I imagine not. Mental health and related diseases are the least talked about in our country. Such negative a stigma has been placed on what is a very prevalent issue medical condition . There is nothing to be ashamed of or to hide from when it comes to mental illness.
According to the National Institute for Mental Health, a staggering one quarter of the U.S. adult population are diagnosable as having a mental disorder.
That is one in four.
Further, it has been estimated that nearly 20 percent of our children have or will suffer from a mental illness. And with the diagnoses of Autism and ADD on the rise, that number is going to increase as well.
The range of diseases and disorders that fall under the umbrella of mental illness are:
- Anixety (agroaphobia, GAD, OCD, panic disorder, PTSD, social, specific)
- ADD and ADHD
- Eating disorders
- Mood disorders (bipolar or manic depressive, Dysthymic disorder, Major Depressive disorder)
- Personality disorders (any, antisocial, borderline, avoidant)
Perhaps one reason that mental illnesses don't get the recognition that is deserved has to do with the negative associations. No one has robbed a bank or committed manslaughter* because he or she suffered from diabetes or rheumatoid arthritis.
With any disease, there are varying degrees of severity. Yes, it is unfortunate that some that suffer severe symptoms find it necessary to be hospitalized; however, there are plenty of other people that live otherwise regular lives with proper medications and therapies.
I can say this with a bit of authority: I suffer from mental illness. Is my life any different because of it? Not really.
My actual diagnoses are Major Depressive Disorder, Generalized Anxiety, and Obsessive Compulsive Personality Disorder.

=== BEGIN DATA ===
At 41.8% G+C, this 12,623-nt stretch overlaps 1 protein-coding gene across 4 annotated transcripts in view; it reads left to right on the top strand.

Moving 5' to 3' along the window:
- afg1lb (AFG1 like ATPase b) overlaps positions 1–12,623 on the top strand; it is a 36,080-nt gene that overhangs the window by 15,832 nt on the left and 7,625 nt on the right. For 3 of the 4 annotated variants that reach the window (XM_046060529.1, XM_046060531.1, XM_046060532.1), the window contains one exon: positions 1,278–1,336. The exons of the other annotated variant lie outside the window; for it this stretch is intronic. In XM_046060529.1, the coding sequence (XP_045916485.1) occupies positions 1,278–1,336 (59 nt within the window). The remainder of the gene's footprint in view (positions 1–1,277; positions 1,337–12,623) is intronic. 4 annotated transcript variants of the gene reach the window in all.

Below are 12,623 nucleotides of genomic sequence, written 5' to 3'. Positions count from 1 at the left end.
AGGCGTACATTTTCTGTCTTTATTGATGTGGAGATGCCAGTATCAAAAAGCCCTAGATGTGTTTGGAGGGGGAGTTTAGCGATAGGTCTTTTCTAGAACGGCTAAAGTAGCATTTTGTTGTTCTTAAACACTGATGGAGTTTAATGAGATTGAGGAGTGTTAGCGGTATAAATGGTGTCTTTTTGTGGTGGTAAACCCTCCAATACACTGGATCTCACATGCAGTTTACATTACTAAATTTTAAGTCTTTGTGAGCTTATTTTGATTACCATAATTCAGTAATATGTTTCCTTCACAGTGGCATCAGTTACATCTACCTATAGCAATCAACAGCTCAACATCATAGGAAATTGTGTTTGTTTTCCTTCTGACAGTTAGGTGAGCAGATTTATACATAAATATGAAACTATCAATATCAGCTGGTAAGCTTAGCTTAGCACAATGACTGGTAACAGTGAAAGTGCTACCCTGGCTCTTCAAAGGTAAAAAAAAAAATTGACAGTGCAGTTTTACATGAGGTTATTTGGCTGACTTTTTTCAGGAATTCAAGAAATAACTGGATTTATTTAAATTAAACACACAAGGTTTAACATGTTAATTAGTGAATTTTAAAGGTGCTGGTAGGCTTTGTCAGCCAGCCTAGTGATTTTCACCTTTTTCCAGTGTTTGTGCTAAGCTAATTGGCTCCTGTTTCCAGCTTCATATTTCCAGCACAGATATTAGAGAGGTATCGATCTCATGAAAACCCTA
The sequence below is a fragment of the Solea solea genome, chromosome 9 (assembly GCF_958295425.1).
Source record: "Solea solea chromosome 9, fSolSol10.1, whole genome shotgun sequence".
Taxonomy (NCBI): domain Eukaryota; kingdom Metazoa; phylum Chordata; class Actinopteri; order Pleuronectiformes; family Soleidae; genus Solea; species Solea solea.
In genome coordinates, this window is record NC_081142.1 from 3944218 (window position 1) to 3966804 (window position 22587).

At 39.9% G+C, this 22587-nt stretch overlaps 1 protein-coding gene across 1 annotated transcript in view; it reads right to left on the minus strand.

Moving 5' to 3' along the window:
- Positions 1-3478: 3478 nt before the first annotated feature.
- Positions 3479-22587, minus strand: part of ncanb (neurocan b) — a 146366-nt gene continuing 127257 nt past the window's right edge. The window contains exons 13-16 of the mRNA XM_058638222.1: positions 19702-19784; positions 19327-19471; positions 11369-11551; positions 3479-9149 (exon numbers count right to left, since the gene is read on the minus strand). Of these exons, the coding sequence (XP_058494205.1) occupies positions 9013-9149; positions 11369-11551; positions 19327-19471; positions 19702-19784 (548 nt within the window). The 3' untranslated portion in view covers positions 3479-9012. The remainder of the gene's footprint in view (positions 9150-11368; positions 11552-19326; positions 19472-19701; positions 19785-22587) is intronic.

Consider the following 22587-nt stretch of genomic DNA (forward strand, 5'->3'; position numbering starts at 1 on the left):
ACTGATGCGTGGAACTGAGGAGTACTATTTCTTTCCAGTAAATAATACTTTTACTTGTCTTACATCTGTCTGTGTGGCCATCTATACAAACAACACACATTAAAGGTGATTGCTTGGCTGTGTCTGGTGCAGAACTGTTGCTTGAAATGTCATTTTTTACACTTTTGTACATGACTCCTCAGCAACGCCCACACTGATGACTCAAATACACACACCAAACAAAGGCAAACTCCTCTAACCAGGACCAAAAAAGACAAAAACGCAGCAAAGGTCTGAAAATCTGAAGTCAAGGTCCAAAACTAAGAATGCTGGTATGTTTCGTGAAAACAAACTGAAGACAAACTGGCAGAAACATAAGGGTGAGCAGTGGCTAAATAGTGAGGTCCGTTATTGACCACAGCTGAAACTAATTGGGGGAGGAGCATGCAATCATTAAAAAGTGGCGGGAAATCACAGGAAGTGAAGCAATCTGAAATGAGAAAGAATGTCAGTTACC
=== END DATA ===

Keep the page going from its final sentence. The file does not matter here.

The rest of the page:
My first diagnosis came when I was 19. I sought help on my own. However, it is likely that my first symptoms were prevalent in adolescence.Of course, that was the 80s and NO ONE talked about such things.
I have been hospitalized twice. Suffered through postpartum depression after all three births of my children.
But had I not told you this, you would have never known.
The vast majority of mental illnesses are not life-threatening. However, without proper care and treatment, they all can be debilitating. This is why I want to bring some light onto an otherwise hush-hush topic. It's not the medication that I take that helps me live my day to day life; it's the support.
My husband is probably the most easy-going person you would ever want to meet. He doesn't let things bother him or dwell on the negative. Early on in our relationship, he didn't buy into the whole "illness" diagnosis. He is like many "healthy" people in that regard. Those not understanding feel that a person should just "get over it," or "snap out of it." Getting a mental illness diagnosis is not like getting diagnosed with cancer or even a broken foot. There are no tangible results one can lay hands on.
Over time, he realized that my illness is real. And while the medication (if taken properly) makes life bearable for me, it's not the medication alone that is doing the work. It is his care and understanding that makes living worthwhile.
If you suspect someone you know or love is suffering from a mental illness, offer to find help and then be a good support system.
If you are suffering and feel like all hope is lost, find a support system.
Perhaps if we can all work together to bring the stigma of mental illness out of the dark and into the light, we change someone's life.
Don't be afraid to support awareness for Mental Illness even beyond the month of May.
For more resources, visit:
Mental Health America
National Institute for Mental Health